There is so much out there about how to be a good leader. It is so overwhelming!! If you were to share 2 or 3 of your most useful tips on being a leader, what would they be?
The first is to choose to be flexible and adaptive. Effective leaders are able to adapt their approach and style to what the context requires as opposed to sticking to preferences. People are different and we need to treat them different – they are not the same as us.
Secondly, take the time to develop rapport with your employees. Work is personal and people have dynamic lives. Showing that we care – at least a bit – about their lives outside of work, their vacations, their hobbies/interests – makes solving problems, giving feedback and getting buy-in, much easier.
Thirdly, despite the old adage that “it doesn’t matter if people like me as a leader, only that they respect me” does not work so well. You will get further if you try to be positive, approachable and likeable. I find that thinking not just about what we want to say to somebody but also thinking about how it will be received, helps a great deal.
What is the single best practice/action that helps leaders and managers become more effective?
The best managers I know begin by learning how to be a great boss by asking each employee how they can be great/better as opposed to just telling them their own expectations.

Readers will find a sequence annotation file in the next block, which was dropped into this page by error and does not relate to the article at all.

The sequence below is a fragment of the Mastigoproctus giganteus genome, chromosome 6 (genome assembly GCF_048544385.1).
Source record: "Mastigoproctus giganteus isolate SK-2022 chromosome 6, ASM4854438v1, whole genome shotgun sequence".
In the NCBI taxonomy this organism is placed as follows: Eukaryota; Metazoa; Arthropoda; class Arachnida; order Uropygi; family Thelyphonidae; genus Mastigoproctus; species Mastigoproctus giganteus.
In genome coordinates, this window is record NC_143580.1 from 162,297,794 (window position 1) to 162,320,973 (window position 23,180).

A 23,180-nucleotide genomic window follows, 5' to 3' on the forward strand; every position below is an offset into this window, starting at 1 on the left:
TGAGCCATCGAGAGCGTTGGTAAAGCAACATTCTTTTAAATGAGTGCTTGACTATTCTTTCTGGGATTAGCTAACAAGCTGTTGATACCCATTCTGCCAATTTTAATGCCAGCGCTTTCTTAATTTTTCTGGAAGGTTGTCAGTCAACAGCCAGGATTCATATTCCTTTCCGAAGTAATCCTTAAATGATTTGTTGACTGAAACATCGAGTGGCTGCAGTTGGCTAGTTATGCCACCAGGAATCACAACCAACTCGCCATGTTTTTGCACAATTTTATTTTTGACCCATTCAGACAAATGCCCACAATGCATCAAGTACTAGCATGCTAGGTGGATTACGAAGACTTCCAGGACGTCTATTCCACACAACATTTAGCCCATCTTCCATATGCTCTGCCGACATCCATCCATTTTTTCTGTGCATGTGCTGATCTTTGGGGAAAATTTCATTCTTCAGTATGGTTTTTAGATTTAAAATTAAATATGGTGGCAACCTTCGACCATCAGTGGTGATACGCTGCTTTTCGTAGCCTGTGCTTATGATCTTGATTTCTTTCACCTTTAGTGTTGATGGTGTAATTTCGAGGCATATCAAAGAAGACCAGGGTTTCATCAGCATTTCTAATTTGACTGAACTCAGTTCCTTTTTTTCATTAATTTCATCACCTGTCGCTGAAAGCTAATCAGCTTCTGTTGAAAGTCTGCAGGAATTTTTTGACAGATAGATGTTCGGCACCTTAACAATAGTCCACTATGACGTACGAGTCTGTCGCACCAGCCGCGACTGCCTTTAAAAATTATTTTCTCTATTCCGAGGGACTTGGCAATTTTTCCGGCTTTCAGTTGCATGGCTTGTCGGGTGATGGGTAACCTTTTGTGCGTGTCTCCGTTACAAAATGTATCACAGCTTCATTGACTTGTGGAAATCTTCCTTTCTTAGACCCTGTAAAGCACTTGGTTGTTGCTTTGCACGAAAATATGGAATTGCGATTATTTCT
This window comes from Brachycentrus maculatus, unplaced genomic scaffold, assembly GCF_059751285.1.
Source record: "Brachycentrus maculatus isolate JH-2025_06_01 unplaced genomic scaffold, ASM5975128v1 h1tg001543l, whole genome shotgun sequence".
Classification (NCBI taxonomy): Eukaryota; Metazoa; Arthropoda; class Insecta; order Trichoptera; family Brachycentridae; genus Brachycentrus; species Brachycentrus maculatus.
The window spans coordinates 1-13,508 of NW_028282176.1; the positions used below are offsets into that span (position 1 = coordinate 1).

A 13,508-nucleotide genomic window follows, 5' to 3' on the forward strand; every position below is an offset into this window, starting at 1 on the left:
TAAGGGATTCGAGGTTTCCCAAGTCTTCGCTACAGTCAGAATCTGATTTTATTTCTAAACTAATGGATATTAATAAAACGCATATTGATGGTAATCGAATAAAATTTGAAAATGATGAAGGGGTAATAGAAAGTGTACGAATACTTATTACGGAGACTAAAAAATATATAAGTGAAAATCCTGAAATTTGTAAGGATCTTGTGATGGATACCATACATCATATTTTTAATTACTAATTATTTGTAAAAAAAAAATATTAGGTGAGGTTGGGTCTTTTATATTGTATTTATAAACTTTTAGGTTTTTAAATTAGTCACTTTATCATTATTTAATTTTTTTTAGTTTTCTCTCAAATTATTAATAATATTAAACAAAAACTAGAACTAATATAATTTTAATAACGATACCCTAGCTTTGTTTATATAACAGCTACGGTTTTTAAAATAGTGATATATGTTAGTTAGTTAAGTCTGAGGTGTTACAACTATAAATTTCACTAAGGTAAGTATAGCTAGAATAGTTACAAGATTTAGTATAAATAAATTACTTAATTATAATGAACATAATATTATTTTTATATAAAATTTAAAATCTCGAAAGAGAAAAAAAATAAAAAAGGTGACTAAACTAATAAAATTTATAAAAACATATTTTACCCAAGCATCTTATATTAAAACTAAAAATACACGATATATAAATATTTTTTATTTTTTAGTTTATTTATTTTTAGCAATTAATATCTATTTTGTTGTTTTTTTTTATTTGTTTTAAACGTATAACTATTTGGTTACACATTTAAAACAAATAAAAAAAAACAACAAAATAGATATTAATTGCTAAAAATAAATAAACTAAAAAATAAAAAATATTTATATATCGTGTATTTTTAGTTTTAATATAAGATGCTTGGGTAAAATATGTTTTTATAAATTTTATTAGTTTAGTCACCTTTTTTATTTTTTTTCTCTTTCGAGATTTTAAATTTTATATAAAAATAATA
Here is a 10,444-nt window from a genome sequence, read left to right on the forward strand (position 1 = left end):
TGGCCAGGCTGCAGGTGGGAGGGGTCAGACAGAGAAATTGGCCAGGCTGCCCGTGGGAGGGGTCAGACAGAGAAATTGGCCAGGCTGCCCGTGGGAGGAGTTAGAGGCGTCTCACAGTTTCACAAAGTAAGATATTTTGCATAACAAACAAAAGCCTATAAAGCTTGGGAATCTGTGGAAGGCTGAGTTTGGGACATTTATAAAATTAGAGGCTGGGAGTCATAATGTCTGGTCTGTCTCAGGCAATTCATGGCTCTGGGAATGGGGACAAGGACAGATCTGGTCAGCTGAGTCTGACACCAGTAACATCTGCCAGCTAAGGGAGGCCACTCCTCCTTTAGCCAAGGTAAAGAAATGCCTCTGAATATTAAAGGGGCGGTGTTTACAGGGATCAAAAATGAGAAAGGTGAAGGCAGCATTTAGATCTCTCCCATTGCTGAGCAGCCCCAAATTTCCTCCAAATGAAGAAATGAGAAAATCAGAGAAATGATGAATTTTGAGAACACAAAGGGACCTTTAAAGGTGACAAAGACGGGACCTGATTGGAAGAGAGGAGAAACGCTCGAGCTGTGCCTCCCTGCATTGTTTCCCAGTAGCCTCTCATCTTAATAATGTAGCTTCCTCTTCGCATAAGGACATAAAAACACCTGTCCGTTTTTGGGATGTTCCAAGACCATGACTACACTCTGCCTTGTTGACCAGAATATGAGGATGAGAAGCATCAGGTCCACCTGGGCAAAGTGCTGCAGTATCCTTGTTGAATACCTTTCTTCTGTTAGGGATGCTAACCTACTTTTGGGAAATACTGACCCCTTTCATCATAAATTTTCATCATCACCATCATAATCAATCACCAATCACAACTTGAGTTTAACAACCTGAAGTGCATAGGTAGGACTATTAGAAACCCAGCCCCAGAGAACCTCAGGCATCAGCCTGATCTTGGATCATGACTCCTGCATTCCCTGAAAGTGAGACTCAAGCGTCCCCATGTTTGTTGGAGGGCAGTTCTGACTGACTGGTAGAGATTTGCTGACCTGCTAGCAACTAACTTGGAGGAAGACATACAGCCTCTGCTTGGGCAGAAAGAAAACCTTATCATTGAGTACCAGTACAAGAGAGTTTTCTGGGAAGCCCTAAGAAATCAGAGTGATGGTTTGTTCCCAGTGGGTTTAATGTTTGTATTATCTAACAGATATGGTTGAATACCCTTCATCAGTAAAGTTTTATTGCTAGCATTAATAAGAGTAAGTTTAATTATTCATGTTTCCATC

How can managers and leaders deal with “those pesky Millennials” who are entitled, constantly want feedback and expect too much?
The first step is to accept that you are not going to change them and that this is who you have. So, endless complaining about them to each other will be draining, frustrating and useless. Every generation has commented on “kids today” so this phenomenon is not so unique. If we continue this, we will end up sounding like a crotchety old person – you don’t want that. Instead, look at it as an opportunity to be more flexible and to learn how to accommodate differences.
Anything about the world we live in that irks you right now?
Intolerance, war and blaming others for our issues.
Which inanimate or natural object do you identify with most?
I strive to be like– water. Why? Because it flows, is adaptable, clear and flexible.
Do you have a motto you live by?
Everyone is fighting a battle that we don’t understand so be kind.
If you were able to snap your fingers and be anywhere in the world with your family, where would it be?
Home. More often.
Fruits or vegetables? Why?
Is chocolate a vegetable?